With tons of dulce de leche leftover from an earlier cookie adventure, there was no reason to let it go to waste. A handful of the coffee beans were ground to a fine powder and brewed. Unfortunately, there was no Clover machine to produce that ‘perfect’ pot, but this was pretty right on. The aroma is intense. It reminded me of the way I used to wake up on Sunday mornings when my parents made coffee with their breakfast. It’s very earthy and intoxicating, which felt like just the right notes to add to a batch of homemade brownies. Imagine that smell resting just under your nose as you take a bite. With sweet dulce de leche seeping out of each bite, it would be one of the best brownies around.
Of course, a cup of coffee alongside your evening dessert is an appropriate way to enjoy the pair. As we’ve seen before, Starbucks wants to be sure that you find ways to combine food and drink in every way. (Maybe you remember that coffee-infused maple bacon?) If you’re a coffee lover, or you have a coffee loving person in your life, here’s your chance to win a sample of Starbucks Reserve Organic Ethiopia Sidamo coffee. Here’s how:
Leave a comment on this post with your favorite coffee pairing, whether it be during breakfast, lunch or dinner.
For additional entries:
1. Follow us on Twitter and tweet “Win a sample of @Starbucks Reserve Organic Ethiopia Sidamo coffee from @TheDuoDishes http://wp.me/pWonA-3pt”.
2. Like us on Facebook and post a message on our page about the new Starbucks Reserve Organic Ethiopia Sidamo coffee.
Leave a comment on our blog for each of your entry methods. All entries must be submitted by Wednesday, Februay 8th at 11:59 pm pst. Be sure to include your contact information. Entrants must reside in the contiguous United States.
For more information on Starbucks Reserve Organic Ethiopia Sidamo, check out this video. Learn more about how those beans move from the farm to the stores, and inevitably, into your cup.
Dulce de Leche Brownies – Makes 16 (Adapted from Joy of Cooking)
1/2 cup unsalted butter, at room temperature, cubed, plus extra for greasing the baking dish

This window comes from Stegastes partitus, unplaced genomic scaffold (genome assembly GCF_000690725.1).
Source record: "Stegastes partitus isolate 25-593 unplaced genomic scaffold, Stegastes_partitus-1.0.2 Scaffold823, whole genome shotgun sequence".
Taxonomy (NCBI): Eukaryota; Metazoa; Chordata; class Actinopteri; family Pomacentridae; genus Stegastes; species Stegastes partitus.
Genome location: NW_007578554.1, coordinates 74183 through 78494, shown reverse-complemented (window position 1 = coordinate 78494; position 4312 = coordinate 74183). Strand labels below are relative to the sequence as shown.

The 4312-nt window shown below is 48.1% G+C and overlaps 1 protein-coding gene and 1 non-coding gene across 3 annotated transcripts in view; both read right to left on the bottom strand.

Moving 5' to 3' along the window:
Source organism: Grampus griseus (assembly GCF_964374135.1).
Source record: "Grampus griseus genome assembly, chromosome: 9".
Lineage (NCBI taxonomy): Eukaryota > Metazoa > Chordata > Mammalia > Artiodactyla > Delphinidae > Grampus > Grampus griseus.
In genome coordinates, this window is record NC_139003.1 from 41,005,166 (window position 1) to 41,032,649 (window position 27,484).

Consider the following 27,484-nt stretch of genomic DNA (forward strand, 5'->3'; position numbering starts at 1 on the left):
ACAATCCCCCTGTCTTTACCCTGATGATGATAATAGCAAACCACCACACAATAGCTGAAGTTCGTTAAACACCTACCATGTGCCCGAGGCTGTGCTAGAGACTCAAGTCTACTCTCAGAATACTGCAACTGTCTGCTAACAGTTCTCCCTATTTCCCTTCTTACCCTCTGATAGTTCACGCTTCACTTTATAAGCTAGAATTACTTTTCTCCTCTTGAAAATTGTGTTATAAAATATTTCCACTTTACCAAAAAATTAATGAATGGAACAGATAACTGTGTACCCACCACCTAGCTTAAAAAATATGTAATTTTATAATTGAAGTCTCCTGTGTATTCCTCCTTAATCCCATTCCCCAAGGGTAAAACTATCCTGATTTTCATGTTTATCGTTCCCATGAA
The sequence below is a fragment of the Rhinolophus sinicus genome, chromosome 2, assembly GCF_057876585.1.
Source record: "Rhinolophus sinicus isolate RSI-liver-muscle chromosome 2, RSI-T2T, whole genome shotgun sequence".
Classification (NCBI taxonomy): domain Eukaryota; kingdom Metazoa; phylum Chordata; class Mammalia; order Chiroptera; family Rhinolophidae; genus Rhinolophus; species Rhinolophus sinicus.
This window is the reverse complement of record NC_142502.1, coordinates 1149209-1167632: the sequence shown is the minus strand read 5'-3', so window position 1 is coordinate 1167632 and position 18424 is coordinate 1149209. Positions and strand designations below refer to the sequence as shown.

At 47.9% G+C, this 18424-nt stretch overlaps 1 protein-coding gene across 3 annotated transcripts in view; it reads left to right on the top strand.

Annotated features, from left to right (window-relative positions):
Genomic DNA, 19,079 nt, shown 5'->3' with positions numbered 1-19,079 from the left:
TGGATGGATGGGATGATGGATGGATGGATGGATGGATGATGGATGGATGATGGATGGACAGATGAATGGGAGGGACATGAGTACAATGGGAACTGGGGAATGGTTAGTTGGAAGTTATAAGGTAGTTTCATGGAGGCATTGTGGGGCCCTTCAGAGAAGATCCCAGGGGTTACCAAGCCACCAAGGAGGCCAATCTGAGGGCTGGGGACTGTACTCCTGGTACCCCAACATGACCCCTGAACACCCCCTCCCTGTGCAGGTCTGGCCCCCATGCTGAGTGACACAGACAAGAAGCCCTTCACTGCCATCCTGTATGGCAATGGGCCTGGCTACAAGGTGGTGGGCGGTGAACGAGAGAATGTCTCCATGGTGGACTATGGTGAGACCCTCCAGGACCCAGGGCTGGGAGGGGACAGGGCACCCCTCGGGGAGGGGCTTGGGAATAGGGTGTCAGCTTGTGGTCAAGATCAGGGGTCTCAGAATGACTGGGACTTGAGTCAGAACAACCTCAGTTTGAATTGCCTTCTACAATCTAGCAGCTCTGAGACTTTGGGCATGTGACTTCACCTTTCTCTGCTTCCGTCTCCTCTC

1/2 cup semi-sweet chocolate chips
1/2 cup plus 2 tablespoons bittersweet chocolate chips
2 tablespoons brewed coffee*
1 cup sugar
1/2 teaspoon kosher salt
3 eggs, slightly whisked
1 1/2 teaspoons vanilla
1 cup flour
1/2 cup dulce de leche**
1. Grease the bottom and sides of an 8″ x 8″ cake pan with butter. Then line the pan with parchment paper to create two handles on opposite sides of the pan. Grease the parchment paper with a little more butter. Set aside.
2. Place the butter and both types of chocolate chips into a medium, heat-resistant bowl over a pot of simmering water. Make sure the simmering water does not touch the bottom of the bowl. Allow the butter and chocolate to melt, stirring occasionally to combine. Remove the bowl from heat and set aside to cool slightly for 3-5 minutes.
3. In a small bowl, mix the coffee, sugar, salt, eggs and vanilla until smooth. Plop about 1/8 cup of the melted chocolate into the egg mixture and whisk quickly to combine. Then, scrape the egg mixture into the bowl with the melted chocolate and butter. Whisk to combine.
4. Fold the flour into the chocolate until just combined. Transfer the brownie batter to the lined baking pan. Drop pools of dulce de leche in the four corners and the middle of the batter. Using an knife, drag the tip through the batter, creating swirling patterns on the top. Slide the pan into an oven preheated to 350 degrees and bake for 25-30 minutes or until a toothpick inserted in the middle comes out clean. Cool for 5-10 minutes before carefully lifting the brownies out of the pan with the parchment paper handles. Eat warm or allow to cool completely.
*You could leave the coffee out of this recipe, although there will be one layer of flavor missing. It will not result in an undesirable brownie though! You could also swap 1-2 teaspoons of finely ground beans for the 2 tablespoons of brewed coffee.
**Feel free to use jarred dulce de leche or caramel, but it is pretty easy to make dulce de leche as well. We have a recipe here in our last post on Alfajores (Dulce de Leche Sandwich Cookies).
Click HERE for the printable recipe.
Disclaimer: We received a free sample but no compensation for this post. All opinions are our own.